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Equipped: overcoming barriers to change to improve quality of care (theories of change)
  1. Peter Lachman1,
  2. Jane Runnacles2,
  3. Jan Dudley3
  4. On behalf of RCPCH Clinical Standards Committee
  1. 1Great Ormond Street Hospital for Children NHS Foundation Trust, London, UK
  2. 2Department of Paediatrics, Royal Free Hospital, London, UK
  3. 3Department of Paediatric Nephrology, Bristol Royal Hospital for Children, Bristol, UK
  1. Correspondence to Dr Jan Dudley, Department of Paediatric Nephrology, Bristol Royal Hospital for Children, Bristol BS2 8BJ, UK; jan.dudley{at}uhbristol.nhs.uk

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INTRODUCTION

Quality improvement is about the patient; the child who comes to us to be cared for. It is our obligation to meet the needs of the child in a reliable way, to get care right the first time every time. Yet we often fail to achieve this. The key is to develop systems of care that will more than meet the rising expectations of the population. This article explores the complexity of change in healthcare, based on Deming's theories of change1 with practical ideas for introducing improvements in quality of care.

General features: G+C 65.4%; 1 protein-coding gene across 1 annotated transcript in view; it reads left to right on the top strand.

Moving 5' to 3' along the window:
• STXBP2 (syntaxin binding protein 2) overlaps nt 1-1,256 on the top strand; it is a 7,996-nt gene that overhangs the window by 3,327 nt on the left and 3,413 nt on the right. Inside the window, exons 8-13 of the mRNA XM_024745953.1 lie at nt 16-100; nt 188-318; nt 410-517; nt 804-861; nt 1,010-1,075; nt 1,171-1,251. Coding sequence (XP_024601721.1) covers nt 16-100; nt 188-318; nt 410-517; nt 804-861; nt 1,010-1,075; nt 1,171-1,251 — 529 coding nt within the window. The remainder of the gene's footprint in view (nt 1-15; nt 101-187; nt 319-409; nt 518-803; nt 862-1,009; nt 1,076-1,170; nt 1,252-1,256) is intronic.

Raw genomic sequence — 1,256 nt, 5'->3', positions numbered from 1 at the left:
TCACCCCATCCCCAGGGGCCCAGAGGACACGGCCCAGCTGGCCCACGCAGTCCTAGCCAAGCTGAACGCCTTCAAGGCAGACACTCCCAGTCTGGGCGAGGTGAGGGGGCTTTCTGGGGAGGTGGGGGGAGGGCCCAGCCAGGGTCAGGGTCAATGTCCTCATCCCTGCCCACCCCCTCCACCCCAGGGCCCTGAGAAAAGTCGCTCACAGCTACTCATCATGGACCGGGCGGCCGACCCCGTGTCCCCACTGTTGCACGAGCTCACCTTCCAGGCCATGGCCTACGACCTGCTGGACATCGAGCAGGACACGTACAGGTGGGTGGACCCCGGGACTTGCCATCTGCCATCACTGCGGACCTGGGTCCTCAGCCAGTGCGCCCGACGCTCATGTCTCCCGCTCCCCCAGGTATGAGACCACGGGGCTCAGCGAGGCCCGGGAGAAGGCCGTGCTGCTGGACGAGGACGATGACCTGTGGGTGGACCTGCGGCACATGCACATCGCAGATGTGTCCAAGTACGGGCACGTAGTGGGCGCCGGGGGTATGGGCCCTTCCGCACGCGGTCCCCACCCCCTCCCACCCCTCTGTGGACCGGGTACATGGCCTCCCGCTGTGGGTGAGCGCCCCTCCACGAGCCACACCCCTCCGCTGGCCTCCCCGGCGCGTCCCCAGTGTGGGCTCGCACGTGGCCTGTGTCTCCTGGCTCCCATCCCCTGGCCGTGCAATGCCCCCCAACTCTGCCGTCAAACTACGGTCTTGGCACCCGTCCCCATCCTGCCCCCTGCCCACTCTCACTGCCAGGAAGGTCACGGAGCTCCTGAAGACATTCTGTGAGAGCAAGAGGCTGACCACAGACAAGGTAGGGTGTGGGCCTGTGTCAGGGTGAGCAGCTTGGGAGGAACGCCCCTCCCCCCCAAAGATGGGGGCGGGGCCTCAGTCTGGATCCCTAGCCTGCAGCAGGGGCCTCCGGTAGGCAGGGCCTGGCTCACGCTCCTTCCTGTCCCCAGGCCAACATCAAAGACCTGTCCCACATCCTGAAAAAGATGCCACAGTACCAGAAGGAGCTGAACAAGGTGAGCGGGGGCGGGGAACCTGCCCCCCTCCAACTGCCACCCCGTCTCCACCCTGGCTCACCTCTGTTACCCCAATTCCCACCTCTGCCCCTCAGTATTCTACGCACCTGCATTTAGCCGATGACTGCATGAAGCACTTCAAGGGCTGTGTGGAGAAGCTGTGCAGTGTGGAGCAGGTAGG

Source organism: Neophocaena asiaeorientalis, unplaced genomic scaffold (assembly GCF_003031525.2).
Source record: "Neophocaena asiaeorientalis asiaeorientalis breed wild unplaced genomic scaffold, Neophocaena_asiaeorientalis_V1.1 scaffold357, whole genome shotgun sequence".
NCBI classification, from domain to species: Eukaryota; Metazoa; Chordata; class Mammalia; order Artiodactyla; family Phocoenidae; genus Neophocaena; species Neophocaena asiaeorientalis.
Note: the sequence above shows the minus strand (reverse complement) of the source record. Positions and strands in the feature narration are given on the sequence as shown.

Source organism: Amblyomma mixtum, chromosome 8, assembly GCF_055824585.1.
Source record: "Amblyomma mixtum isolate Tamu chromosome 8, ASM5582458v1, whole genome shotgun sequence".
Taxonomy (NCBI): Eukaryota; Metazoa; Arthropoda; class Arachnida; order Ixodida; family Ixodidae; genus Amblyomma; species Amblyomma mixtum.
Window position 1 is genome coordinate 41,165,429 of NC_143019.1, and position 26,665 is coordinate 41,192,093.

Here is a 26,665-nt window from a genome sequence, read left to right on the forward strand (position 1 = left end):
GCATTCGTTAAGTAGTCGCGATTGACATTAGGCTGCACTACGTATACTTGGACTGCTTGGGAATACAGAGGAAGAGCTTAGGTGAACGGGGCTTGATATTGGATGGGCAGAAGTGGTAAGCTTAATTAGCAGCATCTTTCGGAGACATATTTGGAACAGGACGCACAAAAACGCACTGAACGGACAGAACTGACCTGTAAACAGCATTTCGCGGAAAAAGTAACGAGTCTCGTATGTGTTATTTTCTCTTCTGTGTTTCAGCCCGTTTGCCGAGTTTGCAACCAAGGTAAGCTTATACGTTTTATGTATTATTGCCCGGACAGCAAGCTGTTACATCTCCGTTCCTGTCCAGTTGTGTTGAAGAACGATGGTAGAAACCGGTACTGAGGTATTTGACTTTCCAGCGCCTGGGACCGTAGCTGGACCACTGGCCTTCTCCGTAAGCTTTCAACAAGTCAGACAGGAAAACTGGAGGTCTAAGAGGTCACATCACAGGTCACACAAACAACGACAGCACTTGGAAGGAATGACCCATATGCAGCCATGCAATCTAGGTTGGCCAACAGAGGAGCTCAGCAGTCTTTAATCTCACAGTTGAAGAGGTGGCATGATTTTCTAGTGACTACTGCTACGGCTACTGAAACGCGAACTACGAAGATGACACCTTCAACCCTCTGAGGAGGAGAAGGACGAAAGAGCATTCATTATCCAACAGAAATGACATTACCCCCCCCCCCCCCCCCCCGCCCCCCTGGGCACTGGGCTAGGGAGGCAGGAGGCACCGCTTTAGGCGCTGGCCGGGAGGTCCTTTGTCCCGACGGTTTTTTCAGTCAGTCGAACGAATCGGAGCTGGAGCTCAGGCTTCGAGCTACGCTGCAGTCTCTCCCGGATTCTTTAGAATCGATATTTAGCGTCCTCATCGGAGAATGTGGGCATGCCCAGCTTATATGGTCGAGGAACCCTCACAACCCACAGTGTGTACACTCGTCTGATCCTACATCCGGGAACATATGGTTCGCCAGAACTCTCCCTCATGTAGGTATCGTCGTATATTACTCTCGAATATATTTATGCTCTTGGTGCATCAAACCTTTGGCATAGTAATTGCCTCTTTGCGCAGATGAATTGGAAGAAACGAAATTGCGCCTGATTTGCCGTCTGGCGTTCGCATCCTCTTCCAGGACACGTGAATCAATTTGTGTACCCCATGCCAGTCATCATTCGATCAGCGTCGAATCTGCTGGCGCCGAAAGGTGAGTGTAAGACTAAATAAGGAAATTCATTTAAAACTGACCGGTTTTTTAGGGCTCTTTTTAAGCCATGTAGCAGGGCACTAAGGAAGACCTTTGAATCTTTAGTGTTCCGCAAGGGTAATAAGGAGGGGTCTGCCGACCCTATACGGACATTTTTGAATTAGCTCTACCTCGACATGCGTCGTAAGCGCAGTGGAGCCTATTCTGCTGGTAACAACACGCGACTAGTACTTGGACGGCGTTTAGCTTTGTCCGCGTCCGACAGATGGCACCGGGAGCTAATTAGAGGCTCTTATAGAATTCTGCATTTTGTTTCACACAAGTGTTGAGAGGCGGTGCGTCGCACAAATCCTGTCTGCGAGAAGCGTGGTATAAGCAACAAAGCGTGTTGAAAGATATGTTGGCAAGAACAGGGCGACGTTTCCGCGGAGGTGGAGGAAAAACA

BACKGROUND

In his review of safety in NHS England post Mid Staffordshire, Berwick2 recommended that “Mastery of quality and patient safety sciences and practices should be part of initial preparation and lifelong education of all health care professionals, including managers and executives”. This places a requirement on all of us to take the lead in quality initiatives. To achieve this duty, we require an understanding of the science of improvement and of theories of change.